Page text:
New NTU president vows to lead university into brighter future

Kuan Chung-ming reacts during a handover ceremony organized at the NTU on Jan. 8. Kuan officially took over as president of National Taiwan University (NTU), vowing to lead the school into a brighter future. (NOWnews)

TAIPEI (CNA) — Kuan Chung-ming (管中閔) officially took over as president of National Taiwan University (NTU) on Jan. 8, vowing to lead the school into a brighter future.

“Yesterday is not ours to recover, but tomorrow is ours to win or lose,” the 62-year-old economist said during the handover ceremony held at NTU’s main campus in Taipei, quoting the famous remark of late U.S. President Lyndon B. Johnson (1908-1973).

Kuan said he will follow in the footsteps of his predecessors, working with all teachers and students at the university to “ensure NTU keeps moving forward toward a more glorious future.”

In his speech, the new NTU head mentioned two visions for the development of the nation’s top university — globalization and transformation, adding that NTU can only reinforce its strong position in Asia’s higher education sector by developing deeper international links.

In addition, “as technology turns the world upside down, there is no reason for education to stay in its comfort zone,” Kuan said, therefore the content and form of university education must be reviewed.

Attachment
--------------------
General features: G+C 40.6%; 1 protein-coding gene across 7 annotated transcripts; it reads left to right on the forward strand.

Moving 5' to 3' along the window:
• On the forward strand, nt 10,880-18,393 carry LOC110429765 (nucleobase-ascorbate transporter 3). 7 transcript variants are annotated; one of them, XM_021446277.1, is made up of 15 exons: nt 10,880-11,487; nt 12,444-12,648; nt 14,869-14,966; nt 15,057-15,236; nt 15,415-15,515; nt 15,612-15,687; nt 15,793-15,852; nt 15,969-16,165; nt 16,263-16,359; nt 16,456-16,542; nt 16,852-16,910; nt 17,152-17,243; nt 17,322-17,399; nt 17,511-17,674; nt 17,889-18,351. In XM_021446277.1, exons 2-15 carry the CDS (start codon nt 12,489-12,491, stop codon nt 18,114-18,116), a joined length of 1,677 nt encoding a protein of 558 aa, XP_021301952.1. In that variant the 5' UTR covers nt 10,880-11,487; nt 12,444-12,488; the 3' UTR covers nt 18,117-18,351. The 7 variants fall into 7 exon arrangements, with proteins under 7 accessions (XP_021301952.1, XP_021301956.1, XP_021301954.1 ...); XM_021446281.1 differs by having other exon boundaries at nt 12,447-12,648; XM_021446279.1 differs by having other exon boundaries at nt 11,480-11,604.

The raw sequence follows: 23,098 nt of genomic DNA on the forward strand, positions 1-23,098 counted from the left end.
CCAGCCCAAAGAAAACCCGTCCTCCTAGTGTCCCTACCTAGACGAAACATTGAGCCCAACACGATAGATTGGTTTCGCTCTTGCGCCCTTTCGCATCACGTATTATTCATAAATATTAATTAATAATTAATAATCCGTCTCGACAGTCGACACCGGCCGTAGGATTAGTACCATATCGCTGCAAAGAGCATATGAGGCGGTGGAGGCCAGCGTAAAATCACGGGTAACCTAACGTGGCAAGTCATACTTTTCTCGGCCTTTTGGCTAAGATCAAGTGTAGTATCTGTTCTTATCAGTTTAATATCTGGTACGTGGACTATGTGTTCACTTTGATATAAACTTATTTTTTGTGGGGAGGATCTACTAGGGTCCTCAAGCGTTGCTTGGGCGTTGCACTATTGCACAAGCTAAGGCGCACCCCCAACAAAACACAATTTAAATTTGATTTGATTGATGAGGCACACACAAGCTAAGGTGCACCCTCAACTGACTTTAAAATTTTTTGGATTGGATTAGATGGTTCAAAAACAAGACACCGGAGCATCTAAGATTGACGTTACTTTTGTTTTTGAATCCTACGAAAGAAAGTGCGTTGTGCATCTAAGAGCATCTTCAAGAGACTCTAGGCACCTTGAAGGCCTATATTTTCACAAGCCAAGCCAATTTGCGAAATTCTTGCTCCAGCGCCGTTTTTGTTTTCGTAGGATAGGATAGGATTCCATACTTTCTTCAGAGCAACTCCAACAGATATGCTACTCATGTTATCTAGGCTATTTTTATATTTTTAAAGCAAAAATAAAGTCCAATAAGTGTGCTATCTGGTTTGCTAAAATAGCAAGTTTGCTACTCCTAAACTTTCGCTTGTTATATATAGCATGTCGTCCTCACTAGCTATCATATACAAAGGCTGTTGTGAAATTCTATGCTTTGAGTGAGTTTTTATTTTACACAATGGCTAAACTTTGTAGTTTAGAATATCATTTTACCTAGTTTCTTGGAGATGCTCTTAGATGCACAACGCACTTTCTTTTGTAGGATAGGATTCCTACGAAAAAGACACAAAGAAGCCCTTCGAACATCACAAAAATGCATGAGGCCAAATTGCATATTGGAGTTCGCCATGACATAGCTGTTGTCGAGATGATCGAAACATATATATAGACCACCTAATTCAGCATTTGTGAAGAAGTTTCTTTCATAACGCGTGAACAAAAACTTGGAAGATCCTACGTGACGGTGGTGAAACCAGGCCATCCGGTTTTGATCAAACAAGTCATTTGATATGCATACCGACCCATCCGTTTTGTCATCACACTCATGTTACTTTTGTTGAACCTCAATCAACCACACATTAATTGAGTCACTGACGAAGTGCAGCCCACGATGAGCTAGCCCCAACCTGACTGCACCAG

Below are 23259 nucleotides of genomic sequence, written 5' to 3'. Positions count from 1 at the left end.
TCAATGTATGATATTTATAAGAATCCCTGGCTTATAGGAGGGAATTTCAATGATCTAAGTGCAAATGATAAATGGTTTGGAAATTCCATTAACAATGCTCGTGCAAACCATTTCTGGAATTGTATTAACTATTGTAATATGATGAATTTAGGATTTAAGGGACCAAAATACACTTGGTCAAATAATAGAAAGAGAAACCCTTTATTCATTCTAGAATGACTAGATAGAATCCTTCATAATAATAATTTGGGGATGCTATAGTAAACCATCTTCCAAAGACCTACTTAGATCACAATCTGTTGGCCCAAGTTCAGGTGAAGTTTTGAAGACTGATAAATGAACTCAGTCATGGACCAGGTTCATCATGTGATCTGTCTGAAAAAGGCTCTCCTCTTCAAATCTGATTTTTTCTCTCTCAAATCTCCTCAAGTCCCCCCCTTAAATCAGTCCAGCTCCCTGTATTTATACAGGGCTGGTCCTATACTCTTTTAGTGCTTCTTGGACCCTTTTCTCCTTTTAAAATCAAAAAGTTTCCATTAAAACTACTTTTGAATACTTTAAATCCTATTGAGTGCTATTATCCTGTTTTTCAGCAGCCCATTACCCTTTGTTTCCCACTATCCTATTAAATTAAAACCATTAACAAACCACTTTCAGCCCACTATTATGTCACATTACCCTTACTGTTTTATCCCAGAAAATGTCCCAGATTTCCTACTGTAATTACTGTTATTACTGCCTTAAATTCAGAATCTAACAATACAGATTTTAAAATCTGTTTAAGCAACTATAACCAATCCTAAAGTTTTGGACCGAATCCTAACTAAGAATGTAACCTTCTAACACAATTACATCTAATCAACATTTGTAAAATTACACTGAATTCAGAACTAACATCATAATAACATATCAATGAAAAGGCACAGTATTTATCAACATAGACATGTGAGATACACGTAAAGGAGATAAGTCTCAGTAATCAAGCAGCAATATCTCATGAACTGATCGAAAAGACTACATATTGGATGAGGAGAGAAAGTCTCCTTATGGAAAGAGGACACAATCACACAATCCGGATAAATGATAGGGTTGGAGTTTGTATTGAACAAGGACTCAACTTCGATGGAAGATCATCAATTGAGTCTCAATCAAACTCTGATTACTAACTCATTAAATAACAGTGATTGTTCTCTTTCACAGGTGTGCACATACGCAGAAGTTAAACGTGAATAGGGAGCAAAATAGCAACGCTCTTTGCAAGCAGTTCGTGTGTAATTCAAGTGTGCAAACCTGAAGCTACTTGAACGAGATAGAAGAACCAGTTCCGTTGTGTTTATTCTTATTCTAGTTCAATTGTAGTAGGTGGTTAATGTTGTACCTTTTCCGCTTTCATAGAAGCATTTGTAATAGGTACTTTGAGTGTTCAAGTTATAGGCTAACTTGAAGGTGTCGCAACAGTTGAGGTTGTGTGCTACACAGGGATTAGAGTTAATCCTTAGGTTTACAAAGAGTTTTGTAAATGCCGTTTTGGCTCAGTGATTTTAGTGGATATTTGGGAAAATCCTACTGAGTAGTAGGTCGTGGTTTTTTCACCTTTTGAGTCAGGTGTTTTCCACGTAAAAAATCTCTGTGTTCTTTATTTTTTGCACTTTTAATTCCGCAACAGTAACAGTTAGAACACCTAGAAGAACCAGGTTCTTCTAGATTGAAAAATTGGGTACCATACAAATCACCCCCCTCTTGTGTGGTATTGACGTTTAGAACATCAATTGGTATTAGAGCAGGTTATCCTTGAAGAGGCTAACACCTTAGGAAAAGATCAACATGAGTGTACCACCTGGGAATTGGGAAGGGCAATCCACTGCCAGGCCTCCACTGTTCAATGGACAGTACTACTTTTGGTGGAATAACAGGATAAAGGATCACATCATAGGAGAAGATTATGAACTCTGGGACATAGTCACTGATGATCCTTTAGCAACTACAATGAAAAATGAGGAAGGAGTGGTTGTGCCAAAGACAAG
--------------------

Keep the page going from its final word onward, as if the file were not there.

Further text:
Promoting university transformation is both an innovative approach and the way to ensure teaching and research at NTU remain in step with the times, Kuan said.

The handover ceremony was supervised by Deputy Education Minister Lin Teng-chiao (林騰蛟) with former NTU presidents Chen Wei-chao (陳維昭), Lee Si-chen (李嗣涔) and Yang Pan-chyr (楊泮池) in attendance.

During the inauguration, a handful of participants chanted slogans in protest but were drowned out by the cheers of Kuan’s supporters.

Kuan’s appointment as NTU president had been suspended since early last year after he was elected by the NTU presidential selection committee on Jan. 5, 2018 to take over the seat left vacant by Yang, who chose not to seek another term as university president in June 2016.

Originally, Kuan was supposed to assume office on Feb. 1. However, the Ministry of Education refused to approve his appointment, citing flaws in the selection process, while NTU insisted on the appointment as an issue of academic independence.

The standoff between the ministry and NTU over the selection of Kuan led three education ministers to stand down — Pan Wen-chung (潘文忠), Wu Maw-kuen (吳茂昆), and Yeh Jiunn-rong (葉俊榮). Yeh resigned on Dec. 25, one day after approving the controversial appointment.

Critics of the Democratic Progressive Party (DPP) government’s year-long rejection of Kuan claimed its opposition was politically motivated because of his association with the China-friendly Kuomintang (KMT).

Kuan served in the KMT administration as its chief economic planner from February 2013 to February 2015. The DPP’s attitude toward Kuan was cited as one factor in the falling support for the party and its drubbing in nationwide local elections on Nov. 24.

By Hsu Chih-wei and Elizabeth Hsu